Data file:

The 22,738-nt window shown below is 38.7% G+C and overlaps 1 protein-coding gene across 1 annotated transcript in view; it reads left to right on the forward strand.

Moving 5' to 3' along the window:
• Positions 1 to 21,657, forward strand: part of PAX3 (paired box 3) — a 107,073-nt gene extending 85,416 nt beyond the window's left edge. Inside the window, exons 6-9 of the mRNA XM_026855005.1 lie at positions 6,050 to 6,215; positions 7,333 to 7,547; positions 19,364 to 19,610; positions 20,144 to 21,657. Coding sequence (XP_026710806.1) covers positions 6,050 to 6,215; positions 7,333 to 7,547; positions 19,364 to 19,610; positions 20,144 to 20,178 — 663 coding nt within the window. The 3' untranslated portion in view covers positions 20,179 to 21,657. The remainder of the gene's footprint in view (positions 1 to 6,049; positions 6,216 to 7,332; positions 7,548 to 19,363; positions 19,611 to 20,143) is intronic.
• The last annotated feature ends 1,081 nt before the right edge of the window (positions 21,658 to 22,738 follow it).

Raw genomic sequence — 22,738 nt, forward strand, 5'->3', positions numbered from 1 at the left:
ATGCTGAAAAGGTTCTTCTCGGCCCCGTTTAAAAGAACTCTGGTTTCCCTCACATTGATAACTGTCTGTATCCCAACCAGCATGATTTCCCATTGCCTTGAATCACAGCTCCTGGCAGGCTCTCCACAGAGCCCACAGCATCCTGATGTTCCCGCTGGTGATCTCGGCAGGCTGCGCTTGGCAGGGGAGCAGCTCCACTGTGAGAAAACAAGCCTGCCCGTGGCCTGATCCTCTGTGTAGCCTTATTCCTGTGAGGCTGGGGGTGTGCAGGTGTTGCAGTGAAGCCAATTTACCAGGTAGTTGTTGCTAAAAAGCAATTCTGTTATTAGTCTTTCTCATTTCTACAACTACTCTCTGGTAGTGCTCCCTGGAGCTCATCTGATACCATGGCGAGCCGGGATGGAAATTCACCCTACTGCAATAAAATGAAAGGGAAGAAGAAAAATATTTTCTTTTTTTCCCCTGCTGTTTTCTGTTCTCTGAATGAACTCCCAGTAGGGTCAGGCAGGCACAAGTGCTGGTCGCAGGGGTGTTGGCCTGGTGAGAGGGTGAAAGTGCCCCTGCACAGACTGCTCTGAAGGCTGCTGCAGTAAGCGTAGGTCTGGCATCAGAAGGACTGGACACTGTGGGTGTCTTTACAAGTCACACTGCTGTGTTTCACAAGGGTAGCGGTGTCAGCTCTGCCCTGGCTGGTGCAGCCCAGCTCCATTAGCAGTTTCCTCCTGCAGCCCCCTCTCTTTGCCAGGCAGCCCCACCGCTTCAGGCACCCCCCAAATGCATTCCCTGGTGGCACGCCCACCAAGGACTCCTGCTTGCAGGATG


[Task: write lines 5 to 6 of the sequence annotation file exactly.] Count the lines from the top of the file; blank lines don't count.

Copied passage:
Raw genomic sequence — 22,738 nt, forward strand, 5'->3', positions numbered from 1 at the left:
ATGCTGAAAAGGTTCTTCTCGGCCCCGTTTAAAAGAACTCTGGTTTCCCTCACATTGATAACTGTCTGTATCCCAACCAGCATGATTTCCCATTGCCTTGAATCACAGCTCCTGGCAGGCTCTCCACAGAGCCCACAGCATCCTGATGTTCCCGCTGGTGATCTCGGCAGGCTGCGCTTGGCAGGGGAGCAGCTCCACTGTGAGAAAACAAGCCTGCCCGTGGCCTGATCCTCTGTGTAGCCTTATTCCTGTGAGGCTGGGGGTGTGCAGGTGTTGCAGTGAAGCCAATTTACCAGGTAGTTGTTGCTAAAAAGCAATTCTGTTATTAGTCTTTCTCATTTCTACAACTACTCTCTGGTAGTGCTCCCTGGAGCTCATCTGATACCATGGCGAGCCGGGATGGAAATTCACCCTACTGCAATAAAATGAAAGGGAAGAAGAAAAATATTTTCTTTTTTTCCCCTGCTGTTTTCTGTTCTCTGAATGAACTCCCAGTAGGGTCAGGCAGGCACAAGTGCTGGTCGCAGGGGTGTTGGCCTGGTGAGAGGGTGAAAGTGCCCCTGCACAGACTGCTCTGAAGGCTGCTGCAGTAAGCGTAGGTCTGGCATCAGAAGGACTGGACACTGTGGGTGTCTTTACAAGTCACACTGCTGTGTTTCACAAGGGTAGCGGTGTCAGCTCTGCCCTGGCTGGTGCAGCCCAGCTCCATTAGCAGTTTCCTCCTGCAGCCCCCTCTCTTTGCCAGGCAGCCCCACCGCTTCAGGCACCCCCCAAATGCATTCCCTGGTGGCACGCCCACCAAGGACTCCTGCTTGCAGGATG